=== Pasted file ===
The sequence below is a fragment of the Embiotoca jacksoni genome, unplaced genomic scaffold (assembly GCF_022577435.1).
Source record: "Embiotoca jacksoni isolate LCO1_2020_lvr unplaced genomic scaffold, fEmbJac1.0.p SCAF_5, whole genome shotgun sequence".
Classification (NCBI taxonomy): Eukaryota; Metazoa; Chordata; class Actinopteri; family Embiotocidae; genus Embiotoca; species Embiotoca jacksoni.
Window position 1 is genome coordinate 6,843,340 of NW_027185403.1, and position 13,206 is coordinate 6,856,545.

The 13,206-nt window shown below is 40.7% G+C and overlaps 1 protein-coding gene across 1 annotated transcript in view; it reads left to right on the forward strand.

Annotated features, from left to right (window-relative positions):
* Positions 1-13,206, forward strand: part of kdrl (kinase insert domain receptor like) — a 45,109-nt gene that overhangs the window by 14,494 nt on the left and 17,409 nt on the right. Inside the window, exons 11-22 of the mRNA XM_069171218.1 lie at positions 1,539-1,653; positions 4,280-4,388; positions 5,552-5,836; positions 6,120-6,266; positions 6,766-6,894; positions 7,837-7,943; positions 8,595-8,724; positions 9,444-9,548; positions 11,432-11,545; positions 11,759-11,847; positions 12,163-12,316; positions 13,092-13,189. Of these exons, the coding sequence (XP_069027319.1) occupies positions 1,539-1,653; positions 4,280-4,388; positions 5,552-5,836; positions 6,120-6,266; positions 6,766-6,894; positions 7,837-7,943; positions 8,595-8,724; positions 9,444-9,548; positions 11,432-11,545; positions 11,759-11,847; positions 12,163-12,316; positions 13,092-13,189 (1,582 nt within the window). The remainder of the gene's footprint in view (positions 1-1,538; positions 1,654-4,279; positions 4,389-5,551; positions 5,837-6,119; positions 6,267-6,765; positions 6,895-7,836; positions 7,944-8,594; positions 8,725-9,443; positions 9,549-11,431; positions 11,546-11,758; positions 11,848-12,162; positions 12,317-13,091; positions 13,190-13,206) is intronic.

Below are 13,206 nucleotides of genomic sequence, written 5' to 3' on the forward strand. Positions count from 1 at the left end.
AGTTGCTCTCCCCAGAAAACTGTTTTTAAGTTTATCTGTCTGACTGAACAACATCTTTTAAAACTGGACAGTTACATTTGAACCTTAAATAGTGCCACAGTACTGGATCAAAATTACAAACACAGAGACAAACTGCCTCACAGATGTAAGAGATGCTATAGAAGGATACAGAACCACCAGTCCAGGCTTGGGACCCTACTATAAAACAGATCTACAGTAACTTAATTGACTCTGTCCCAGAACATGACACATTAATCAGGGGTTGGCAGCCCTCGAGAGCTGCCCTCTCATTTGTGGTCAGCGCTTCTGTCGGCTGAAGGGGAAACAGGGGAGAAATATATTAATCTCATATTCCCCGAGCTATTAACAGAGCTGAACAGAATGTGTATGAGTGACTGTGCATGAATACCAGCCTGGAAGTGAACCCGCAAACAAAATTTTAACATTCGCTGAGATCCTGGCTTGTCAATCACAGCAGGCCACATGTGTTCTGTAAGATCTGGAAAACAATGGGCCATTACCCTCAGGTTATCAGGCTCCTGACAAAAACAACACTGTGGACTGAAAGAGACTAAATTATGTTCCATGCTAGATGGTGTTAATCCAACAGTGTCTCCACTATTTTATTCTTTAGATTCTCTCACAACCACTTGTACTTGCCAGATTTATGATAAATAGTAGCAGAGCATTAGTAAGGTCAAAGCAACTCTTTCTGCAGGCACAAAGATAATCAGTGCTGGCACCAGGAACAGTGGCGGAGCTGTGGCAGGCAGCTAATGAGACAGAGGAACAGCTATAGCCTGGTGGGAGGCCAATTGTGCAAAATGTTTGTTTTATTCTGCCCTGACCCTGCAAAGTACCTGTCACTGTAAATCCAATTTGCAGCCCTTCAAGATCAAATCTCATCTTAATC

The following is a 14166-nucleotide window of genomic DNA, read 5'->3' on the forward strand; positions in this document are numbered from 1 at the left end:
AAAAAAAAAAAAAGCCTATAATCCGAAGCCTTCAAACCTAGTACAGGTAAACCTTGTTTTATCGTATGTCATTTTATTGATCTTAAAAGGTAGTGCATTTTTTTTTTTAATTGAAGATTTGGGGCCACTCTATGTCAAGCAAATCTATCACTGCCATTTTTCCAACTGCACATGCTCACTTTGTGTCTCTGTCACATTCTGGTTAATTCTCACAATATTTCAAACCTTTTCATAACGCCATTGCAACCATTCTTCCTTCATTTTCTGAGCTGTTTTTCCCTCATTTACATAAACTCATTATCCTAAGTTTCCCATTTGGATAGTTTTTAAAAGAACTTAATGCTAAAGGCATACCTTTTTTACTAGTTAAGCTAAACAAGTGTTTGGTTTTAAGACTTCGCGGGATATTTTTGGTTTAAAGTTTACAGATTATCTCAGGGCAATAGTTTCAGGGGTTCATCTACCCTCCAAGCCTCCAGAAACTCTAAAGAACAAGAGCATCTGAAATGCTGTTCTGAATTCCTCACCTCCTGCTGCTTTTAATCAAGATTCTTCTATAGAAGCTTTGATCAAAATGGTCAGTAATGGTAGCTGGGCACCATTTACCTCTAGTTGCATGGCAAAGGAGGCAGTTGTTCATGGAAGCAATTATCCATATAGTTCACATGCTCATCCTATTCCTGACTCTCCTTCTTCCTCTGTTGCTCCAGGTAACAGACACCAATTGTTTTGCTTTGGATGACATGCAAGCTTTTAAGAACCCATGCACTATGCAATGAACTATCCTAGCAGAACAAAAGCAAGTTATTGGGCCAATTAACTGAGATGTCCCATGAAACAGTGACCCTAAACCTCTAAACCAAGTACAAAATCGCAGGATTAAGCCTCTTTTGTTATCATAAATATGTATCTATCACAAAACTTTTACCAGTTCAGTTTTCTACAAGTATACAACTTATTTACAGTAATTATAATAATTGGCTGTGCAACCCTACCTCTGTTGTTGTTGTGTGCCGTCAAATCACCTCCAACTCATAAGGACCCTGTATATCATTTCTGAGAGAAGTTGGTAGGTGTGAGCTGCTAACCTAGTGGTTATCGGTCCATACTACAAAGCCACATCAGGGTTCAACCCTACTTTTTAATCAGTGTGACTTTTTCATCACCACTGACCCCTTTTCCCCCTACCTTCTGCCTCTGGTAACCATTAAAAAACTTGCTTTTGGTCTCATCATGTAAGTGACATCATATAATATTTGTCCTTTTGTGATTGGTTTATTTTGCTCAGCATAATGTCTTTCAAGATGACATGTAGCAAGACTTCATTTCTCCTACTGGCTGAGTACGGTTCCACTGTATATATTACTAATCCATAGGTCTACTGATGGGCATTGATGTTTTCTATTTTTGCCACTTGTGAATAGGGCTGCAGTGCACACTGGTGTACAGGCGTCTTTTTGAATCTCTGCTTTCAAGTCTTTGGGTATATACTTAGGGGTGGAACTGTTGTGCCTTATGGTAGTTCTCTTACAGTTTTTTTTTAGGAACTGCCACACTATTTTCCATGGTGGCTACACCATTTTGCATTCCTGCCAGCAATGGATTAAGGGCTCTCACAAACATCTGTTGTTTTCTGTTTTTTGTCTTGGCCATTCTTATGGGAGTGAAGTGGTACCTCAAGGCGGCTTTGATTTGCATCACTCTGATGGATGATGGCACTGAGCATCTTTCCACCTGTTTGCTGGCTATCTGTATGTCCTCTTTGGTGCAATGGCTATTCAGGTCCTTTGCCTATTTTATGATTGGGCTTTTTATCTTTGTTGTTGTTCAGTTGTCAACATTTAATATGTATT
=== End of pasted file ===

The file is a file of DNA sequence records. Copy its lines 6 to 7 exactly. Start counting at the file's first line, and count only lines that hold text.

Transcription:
Annotated features, from left to right (window-relative positions):
* Positions 1-13,206, forward strand: part of kdrl (kinase insert domain receptor like) — a 45,109-nt gene that overhangs the window by 14,494 nt on the left and 17,409 nt on the right. Inside the window, exons 11-22 of the mRNA XM_069171218.1 lie at positions 1,539-1,653; positions 4,280-4,388; positions 5,552-5,836; positions 6,120-6,266; positions 6,766-6,894; positions 7,837-7,943; positions 8,595-8,724; positions 9,444-9,548; positions 11,432-11,545; positions 11,759-11,847; positions 12,163-12,316; positions 13,092-13,189. Of these exons, the coding sequence (XP_069027319.1) occupies positions 1,539-1,653; positions 4,280-4,388; positions 5,552-5,836; positions 6,120-6,266; positions 6,766-6,894; positions 7,837-7,943; positions 8,595-8,724; positions 9,444-9,548; positions 11,432-11,545; positions 11,759-11,847; positions 12,163-12,316; positions 13,092-13,189 (1,582 nt within the window). The remainder of the gene's footprint in view (positions 1-1,538; positions 1,654-4,279; positions 4,389-5,551; positions 5,837-6,119; positions 6,267-6,765; positions 6,895-7,836; positions 7,944-8,594; positions 8,725-9,443; positions 9,549-11,431; positions 11,546-11,758; positions 11,848-12,162; positions 12,317-13,091; positions 13,190-13,206) is intronic.